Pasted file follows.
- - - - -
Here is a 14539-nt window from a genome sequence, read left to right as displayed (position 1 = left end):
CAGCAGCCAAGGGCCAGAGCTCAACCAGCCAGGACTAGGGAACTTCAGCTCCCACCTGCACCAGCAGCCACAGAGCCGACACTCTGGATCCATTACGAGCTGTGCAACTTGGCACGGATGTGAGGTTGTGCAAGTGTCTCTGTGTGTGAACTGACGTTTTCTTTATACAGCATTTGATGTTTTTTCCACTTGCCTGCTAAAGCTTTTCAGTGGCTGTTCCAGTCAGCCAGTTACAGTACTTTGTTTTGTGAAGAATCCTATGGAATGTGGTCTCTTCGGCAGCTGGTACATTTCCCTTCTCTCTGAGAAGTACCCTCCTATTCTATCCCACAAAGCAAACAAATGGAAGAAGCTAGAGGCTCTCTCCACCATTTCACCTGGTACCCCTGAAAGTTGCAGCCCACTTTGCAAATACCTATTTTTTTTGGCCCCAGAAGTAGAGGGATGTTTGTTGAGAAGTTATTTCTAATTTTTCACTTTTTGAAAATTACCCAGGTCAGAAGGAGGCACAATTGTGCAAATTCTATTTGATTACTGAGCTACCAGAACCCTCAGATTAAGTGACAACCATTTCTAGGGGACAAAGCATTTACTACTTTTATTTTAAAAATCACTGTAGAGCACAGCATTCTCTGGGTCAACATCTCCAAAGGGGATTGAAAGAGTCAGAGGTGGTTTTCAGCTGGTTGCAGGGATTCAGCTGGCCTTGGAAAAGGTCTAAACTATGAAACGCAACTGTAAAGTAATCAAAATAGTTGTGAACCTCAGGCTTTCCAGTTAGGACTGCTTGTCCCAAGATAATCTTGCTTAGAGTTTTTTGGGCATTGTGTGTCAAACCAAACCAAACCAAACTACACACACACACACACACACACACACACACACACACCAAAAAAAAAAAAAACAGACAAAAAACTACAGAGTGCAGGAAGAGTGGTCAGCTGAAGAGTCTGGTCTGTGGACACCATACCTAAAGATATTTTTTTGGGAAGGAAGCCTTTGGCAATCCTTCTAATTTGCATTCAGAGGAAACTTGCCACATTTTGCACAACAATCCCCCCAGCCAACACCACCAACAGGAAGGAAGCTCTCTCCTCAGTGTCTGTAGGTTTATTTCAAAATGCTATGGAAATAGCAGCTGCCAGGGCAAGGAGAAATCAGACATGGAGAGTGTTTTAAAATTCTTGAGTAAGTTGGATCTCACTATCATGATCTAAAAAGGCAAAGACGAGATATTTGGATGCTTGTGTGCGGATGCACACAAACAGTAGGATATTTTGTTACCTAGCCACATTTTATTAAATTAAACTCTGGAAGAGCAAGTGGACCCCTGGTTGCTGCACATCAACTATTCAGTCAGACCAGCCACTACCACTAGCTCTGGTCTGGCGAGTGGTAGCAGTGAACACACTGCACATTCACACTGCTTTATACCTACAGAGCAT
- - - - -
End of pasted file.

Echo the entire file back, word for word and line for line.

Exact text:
Here is a 14539-nt window from a genome sequence, read left to right as displayed (position 1 = left end):
CAGCAGCCAAGGGCCAGAGCTCAACCAGCCAGGACTAGGGAACTTCAGCTCCCACCTGCACCAGCAGCCACAGAGCCGACACTCTGGATCCATTACGAGCTGTGCAACTTGGCACGGATGTGAGGTTGTGCAAGTGTCTCTGTGTGTGAACTGACGTTTTCTTTATACAGCATTTGATGTTTTTTCCACTTGCCTGCTAAAGCTTTTCAGTGGCTGTTCCAGTCAGCCAGTTACAGTACTTTGTTTTGTGAAGAATCCTATGGAATGTGGTCTCTTCGGCAGCTGGTACATTTCCCTTCTCTCTGAGAAGTACCCTCCTATTCTATCCCACAAAGCAAACAAATGGAAGAAGCTAGAGGCTCTCTCCACCATTTCACCTGGTACCCCTGAAAGTTGCAGCCCACTTTGCAAATACCTATTTTTTTTGGCCCCAGAAGTAGAGGGATGTTTGTTGAGAAGTTATTTCTAATTTTTCACTTTTTGAAAATTACCCAGGTCAGAAGGAGGCACAATTGTGCAAATTCTATTTGATTACTGAGCTACCAGAACCCTCAGATTAAGTGACAACCATTTCTAGGGGACAAAGCATTTACTACTTTTATTTTAAAAATCACTGTAGAGCACAGCATTCTCTGGGTCAACATCTCCAAAGGGGATTGAAAGAGTCAGAGGTGGTTTTCAGCTGGTTGCAGGGATTCAGCTGGCCTTGGAAAAGGTCTAAACTATGAAACGCAACTGTAAAGTAATCAAAATAGTTGTGAACCTCAGGCTTTCCAGTTAGGACTGCTTGTCCCAAGATAATCTTGCTTAGAGTTTTTTGGGCATTGTGTGTCAAACCAAACCAAACCAAACTACACACACACACACACACACACACACACACACACACCAAAAAAAAAAAAAACAGACAAAAAACTACAGAGTGCAGGAAGAGTGGTCAGCTGAAGAGTCTGGTCTGTGGACACCATACCTAAAGATATTTTTTTGGGAAGGAAGCCTTTGGCAATCCTTCTAATTTGCATTCAGAGGAAACTTGCCACATTTTGCACAACAATCCCCCCAGCCAACACCACCAACAGGAAGGAAGCTCTCTCCTCAGTGTCTGTAGGTTTATTTCAAAATGCTATGGAAATAGCAGCTGCCAGGGCAAGGAGAAATCAGACATGGAGAGTGTTTTAAAATTCTTGAGTAAGTTGGATCTCACTATCATGATCTAAAAAGGCAAAGACGAGATATTTGGATGCTTGTGTGCGGATGCACACAAACAGTAGGATATTTTGTTACCTAGCCACATTTTATTAAATTAAACTCTGGAAGAGCAAGTGGACCCCTGGTTGCTGCACATCAACTATTCAGTCAGACCAGCCACTACCACTAGCTCTGGTCTGGCGAGTGGTAGCAGTGAACACACTGCACATTCACACTGCTTTATACCTACAGAGCAT